posted Oct 13th, 2005 -
The NSL News covered the "Pete Allum Case", which is related to international FAI (Fédération Aéronautique Internationale) and IPC (International Parachuting Commission) eligibility rules, comprehensively earlier this year. The issue came up when the former British national competitor Pete Allum joined the Italian national team Sinapsi PD at the end of 2004.
NSL News stories at that time explained the rule situation and the implications on the athletic side. After a half-year break, the NSL News story on June 9 resumed the coverage when the FAI came to an opposite decision compared to previous confirmations to the Italian IPC delegate, Sara Sacchet.
The NSL News did not succeed by then to find the minutes of the FAI May meeting and study the official version of what happened in Lausanne on Friday, 20 May 2005. Fact is that the FAI's Air Sport General Commission (CASI) had practically voted against Pete Allum's eligibility and that Italy had officially filed an appeal against this decision a short time later.
The next CASI meeting was scheduled for October 11 in Paris, France. The appeal was on the agenda for this week's meeting, and the FAI President had even prepared an International Tribunal of three members (B.J. Worth, Alvaro de Orleans Bourbon, Tormod Veiby), in case the conflict would require additional consultation due to a possible conflict of interest within the commission.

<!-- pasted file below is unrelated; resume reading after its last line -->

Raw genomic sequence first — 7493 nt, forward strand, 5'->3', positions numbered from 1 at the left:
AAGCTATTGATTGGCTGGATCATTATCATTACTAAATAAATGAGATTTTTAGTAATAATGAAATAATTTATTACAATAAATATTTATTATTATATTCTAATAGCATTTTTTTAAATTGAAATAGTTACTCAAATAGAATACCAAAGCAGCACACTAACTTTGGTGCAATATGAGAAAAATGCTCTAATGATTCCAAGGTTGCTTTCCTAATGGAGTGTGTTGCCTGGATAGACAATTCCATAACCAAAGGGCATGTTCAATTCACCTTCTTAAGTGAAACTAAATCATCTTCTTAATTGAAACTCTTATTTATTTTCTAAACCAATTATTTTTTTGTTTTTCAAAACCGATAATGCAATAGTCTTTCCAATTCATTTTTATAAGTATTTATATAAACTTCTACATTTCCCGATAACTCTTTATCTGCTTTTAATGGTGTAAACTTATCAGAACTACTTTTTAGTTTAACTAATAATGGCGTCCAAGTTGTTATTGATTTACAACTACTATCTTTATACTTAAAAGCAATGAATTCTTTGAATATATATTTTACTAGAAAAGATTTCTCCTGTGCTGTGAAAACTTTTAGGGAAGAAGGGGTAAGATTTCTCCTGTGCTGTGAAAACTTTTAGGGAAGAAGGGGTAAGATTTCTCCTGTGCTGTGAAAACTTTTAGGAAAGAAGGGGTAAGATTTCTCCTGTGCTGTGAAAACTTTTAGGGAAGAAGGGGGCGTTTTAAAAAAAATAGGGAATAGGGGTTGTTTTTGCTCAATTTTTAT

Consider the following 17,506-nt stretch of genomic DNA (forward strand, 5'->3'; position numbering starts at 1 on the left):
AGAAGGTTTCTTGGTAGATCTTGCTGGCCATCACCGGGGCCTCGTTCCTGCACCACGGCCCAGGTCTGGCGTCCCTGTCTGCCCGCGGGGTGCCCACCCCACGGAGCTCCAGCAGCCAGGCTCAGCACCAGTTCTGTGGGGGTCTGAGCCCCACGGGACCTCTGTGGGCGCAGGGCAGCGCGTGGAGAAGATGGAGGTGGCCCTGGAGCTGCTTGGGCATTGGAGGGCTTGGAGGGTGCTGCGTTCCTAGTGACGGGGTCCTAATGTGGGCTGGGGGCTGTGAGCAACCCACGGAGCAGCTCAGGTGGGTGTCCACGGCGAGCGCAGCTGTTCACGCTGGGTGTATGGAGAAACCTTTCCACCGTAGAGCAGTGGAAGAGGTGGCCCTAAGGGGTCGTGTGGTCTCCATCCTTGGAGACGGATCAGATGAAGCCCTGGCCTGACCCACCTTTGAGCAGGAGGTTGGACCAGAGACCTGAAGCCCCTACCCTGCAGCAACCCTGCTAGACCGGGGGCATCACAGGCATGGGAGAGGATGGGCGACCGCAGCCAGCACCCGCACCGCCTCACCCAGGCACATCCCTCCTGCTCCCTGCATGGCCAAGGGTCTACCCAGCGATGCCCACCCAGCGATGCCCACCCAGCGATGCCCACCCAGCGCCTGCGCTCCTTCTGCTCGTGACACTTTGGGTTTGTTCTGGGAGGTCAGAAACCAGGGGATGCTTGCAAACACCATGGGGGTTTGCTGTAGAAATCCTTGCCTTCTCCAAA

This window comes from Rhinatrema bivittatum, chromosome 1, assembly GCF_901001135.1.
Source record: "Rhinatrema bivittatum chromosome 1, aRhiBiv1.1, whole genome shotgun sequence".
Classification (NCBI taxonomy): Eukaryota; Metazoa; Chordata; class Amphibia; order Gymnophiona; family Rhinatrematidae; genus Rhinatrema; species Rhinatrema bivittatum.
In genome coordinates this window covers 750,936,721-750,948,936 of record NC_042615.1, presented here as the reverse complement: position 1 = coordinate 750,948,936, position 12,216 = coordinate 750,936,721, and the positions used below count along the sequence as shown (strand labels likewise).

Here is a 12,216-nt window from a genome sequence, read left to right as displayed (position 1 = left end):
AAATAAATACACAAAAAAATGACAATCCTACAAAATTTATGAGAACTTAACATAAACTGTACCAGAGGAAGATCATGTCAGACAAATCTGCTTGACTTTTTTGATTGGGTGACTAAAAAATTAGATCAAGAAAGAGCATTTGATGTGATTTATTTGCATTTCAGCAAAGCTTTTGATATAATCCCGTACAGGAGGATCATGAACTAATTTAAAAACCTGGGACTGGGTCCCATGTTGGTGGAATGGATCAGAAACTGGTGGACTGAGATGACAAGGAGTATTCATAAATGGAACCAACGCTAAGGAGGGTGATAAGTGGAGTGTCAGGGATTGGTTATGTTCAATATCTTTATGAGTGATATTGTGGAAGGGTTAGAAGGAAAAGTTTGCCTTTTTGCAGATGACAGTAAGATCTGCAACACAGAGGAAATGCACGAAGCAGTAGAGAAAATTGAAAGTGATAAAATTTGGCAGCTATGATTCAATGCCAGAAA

In the meantime, the minutes of the May meeting had also been posted at the FAI/IPC website and covered the specific issue and the decision in short words. The minutes did not offer any new information:
Minutes of the CASI May meeting:
12.) Three Year Rule for changing nationality. IPC had asked for clarification on the "three year rule" in GS 188.8.131.52.1 for persons changing countries and NACs. The IPC Bureau had proposed a period of 1095 days (three years of 365 days each) and other wording was also on the agenda that allowed participation in the third year rather than after a fixed number of days. After discussion, it was agreed that a fixed period would apply but because of difficulties over leap-years, the three year period would be taken from the day of the closing ceremony of the first competition to the day of the opening ceremony of the second."
The agenda for the CASI Plenary Meeting that was held at the Aero Club de France in Paris on Tuesday October 11th, 2005 at 9:00 am included a more comprehensive explanation of the rule situation and the eligibility case in question. The agenda for this week's meeting also includes a new language for the eligibility rule that would allow Pete Allum to compete for Italy in 2006 and clarify the time frame for all other air sports:
Agenda for the CASI Plenary Meeting
GS 184.108.40.206.1. The 3-year rule, appeal by Italian Aero Club.